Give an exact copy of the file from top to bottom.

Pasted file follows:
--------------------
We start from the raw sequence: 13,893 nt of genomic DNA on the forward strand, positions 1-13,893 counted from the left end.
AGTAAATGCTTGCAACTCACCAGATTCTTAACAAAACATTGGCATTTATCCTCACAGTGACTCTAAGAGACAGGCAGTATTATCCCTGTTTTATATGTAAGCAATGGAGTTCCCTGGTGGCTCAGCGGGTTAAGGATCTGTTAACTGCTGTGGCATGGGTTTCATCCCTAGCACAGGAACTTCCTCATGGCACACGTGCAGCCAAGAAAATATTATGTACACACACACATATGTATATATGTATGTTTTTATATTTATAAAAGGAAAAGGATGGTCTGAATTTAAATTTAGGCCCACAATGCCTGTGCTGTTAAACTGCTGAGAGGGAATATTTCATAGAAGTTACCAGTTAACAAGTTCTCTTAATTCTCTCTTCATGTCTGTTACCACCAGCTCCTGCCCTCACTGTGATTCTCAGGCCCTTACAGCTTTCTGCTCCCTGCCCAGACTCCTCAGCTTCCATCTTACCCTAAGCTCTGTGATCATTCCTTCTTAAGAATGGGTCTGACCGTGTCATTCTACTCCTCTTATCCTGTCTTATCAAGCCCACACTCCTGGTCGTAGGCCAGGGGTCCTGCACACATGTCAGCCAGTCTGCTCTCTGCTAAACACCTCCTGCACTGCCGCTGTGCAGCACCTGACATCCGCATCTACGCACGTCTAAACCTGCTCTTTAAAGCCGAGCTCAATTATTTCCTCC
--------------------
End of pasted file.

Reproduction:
We start from the raw sequence: 13,893 nt of genomic DNA on the forward strand, positions 1-13,893 counted from the left end.
AGTAAATGCTTGCAACTCACCAGATTCTTAACAAAACATTGGCATTTATCCTCACAGTGACTCTAAGAGACAGGCAGTATTATCCCTGTTTTATATGTAAGCAATGGAGTTCCCTGGTGGCTCAGCGGGTTAAGGATCTGTTAACTGCTGTGGCATGGGTTTCATCCCTAGCACAGGAACTTCCTCATGGCACACGTGCAGCCAAGAAAATATTATGTACACACACACATATGTATATATGTATGTTTTTATATTTATAAAAGGAAAAGGATGGTCTGAATTTAAATTTAGGCCCACAATGCCTGTGCTGTTAAACTGCTGAGAGGGAATATTTCATAGAAGTTACCAGTTAACAAGTTCTCTTAATTCTCTCTTCATGTCTGTTACCACCAGCTCCTGCCCTCACTGTGATTCTCAGGCCCTTACAGCTTTCTGCTCCCTGCCCAGACTCCTCAGCTTCCATCTTACCCTAAGCTCTGTGATCATTCCTTCTTAAGAATGGGTCTGACCGTGTCATTCTACTCCTCTTATCCTGTCTTATCAAGCCCACACTCCTGGTCGTAGGCCAGGGGTCCTGCACACATGTCAGCCAGTCTGCTCTCTGCTAAACACCTCCTGCACTGCCGCTGTGCAGCACCTGACATCCGCATCTACGCACGTCTAAACCTGCTCTTTAAAGCCGAGCTCAATTATTTCCTCC